Convergence of digital health technologies | Part 2 of 4

convergence of digital health technologies

In the previous report, I indicated that there are numerous categories of digital health technologies, leading ones being HealthIT, eHealth, Gamification, and Bigdata. While they can be defined as individual digital health groups, they have many similarities and overlap of technology and concepts that make it rather difficult to arrange them precisely. With the advancement of IT and software industries as well as the health care demands, they become further interconnected or converged that they may function as a single unit or technological ecosystem [1], yet with interoperability [2]. This article explores convergence of digital health technologies and preventive healthcare.

Factors driving convergence of digital health technologies and preventive health care

1. Challenges of health care providing to long-distance and rural areas

The biggest challenges faced by patients living in the countryside or traveled long distance away from their primary place of care include combating long wait times, reduce high travel costs, difficulty in finding specialty health care providers [3]. These are most important for patients in rural areas who have less access to preventive health care. For this reason, they may have to wait a long time to get proper treatments and assessments. Convergence of telemedicine or telehealth approaches such as video conferencing, mHealth approaches such as texting and health information exchange between specialty health care providers who may make recommendations and collaborative/coordinated medical procedures with have been shown to cause improvements in the health conditions of patients in rural areas [3]. Figure 1 summarizes possible interactions between different digital health technologies.

Figure 1. Convergence of digital health technologies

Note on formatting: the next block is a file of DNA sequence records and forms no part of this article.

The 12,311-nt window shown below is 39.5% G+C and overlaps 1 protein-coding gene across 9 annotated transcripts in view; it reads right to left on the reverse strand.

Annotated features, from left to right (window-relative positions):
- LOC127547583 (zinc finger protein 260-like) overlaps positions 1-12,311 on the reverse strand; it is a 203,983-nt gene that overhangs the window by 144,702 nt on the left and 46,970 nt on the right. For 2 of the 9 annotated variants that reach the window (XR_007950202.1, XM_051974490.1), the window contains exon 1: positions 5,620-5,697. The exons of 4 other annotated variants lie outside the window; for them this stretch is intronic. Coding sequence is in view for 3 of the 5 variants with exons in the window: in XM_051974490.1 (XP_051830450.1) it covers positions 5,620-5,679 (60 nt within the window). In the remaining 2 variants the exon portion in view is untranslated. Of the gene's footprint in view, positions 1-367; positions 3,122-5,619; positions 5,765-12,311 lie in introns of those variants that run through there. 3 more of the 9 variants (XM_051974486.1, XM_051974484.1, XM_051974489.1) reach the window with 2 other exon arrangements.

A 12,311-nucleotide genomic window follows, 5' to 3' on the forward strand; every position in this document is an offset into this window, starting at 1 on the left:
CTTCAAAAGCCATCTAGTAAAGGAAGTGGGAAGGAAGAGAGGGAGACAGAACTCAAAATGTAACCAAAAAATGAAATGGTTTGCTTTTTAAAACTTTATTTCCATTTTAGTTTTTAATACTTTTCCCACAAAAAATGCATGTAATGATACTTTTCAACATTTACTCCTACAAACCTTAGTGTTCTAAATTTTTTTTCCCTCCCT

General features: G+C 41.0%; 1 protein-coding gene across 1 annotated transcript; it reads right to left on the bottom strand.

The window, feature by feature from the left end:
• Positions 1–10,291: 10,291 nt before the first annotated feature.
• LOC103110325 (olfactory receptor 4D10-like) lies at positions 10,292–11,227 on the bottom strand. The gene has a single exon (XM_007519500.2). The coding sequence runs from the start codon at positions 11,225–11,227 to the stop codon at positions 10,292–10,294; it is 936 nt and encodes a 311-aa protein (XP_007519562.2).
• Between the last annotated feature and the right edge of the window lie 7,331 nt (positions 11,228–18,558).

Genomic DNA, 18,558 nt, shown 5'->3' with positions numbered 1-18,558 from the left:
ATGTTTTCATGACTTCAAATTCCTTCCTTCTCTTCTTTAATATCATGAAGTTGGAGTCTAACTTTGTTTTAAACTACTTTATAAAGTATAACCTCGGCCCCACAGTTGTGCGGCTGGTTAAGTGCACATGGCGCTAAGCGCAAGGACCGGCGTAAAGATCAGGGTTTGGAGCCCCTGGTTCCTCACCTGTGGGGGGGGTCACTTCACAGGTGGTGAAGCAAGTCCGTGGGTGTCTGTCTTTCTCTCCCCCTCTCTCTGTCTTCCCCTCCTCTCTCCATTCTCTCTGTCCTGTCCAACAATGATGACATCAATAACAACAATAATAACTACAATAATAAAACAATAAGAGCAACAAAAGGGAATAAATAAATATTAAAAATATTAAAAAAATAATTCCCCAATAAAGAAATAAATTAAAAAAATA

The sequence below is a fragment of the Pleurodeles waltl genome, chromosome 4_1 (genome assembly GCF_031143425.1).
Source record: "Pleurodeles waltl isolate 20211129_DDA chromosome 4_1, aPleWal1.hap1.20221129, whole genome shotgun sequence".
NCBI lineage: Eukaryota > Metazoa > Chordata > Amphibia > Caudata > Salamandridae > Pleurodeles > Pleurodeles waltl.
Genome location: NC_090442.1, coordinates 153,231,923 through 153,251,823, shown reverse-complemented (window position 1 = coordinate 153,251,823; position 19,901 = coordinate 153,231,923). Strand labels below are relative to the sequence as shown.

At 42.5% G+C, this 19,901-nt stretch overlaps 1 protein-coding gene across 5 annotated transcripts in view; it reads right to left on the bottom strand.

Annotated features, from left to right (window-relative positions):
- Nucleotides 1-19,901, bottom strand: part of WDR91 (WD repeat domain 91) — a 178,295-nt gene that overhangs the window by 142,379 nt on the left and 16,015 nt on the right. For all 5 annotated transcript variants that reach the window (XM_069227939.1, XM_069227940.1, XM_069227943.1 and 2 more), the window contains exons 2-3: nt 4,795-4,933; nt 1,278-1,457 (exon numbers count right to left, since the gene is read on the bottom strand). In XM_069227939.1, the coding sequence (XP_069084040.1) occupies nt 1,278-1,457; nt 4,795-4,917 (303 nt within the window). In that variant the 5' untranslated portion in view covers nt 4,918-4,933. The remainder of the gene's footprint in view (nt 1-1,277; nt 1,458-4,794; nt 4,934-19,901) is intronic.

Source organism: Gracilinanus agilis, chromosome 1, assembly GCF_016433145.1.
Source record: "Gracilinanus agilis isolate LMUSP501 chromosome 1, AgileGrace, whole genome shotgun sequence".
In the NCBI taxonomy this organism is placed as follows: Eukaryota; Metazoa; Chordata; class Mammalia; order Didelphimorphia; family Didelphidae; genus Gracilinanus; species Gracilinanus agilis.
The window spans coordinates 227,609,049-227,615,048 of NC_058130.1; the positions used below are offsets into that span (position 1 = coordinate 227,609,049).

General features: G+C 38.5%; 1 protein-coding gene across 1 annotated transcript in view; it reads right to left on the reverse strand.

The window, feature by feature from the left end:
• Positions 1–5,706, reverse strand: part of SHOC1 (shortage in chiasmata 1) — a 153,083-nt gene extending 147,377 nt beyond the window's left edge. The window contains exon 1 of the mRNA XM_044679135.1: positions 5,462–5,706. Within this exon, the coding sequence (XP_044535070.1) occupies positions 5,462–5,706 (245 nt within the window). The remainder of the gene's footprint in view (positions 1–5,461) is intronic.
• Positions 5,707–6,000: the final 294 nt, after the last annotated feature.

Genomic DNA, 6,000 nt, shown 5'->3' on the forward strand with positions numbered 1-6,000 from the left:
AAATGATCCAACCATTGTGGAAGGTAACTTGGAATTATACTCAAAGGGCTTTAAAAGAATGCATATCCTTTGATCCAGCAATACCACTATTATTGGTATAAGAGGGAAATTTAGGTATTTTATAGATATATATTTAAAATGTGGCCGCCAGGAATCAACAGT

2. Increasing efficiency of institutional workflow

The time consumed at each stage of health care and efficiency of the whole process are significant challenges in providing proper care. The use of technology and their convergence is a beneficial method to increase the efficiency of workflow. For instance, emergency room doctors can access patient EHR through their mobile/smart phones and discharge patients more efficiently [4]. Moreover, they recommend pushing alert notification system that sends alerts to the doctor’s smartphones regarding lab tests, imaging, or pharmacy updates to increase the efficiency of discharge decisions [4].

3. Improving accuracy and reduce medical errors

Manual transfer and exchange of medical files, prescriptions and reports can lead to many errors of data, completeness and missing of reports. Use of digital health technologies has been shown not only to ease of use, increased patient safety, reduced medical errors and generation of high-quality medical documentation [5, 6].

4. Enhancement of productivity

ePrescribing through mobile/smart phones (mHealth) or other hand-held computer systems have been shown to improve institution productivity [5].

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Convergence of gamification concepts with other digital health technologies

Gamification and mHealth apps

Game theory is used in designing and promoting the use of mHealth apps very often. Providing incentives or rewards for achieving health goals is a typical application of game theory in mHealth apps [7]. Awards, competition, achievements, improved status and self-expression are common gamification approaches used in mobile apps [8]. For example, trophies are awarded for completing daily goals of walking steps, exercise and calories [7]. In some cases, these mHealth apps are also in contact with their health insurance providers (example United Health care) who provide monetary awards when health goals are achieved [7].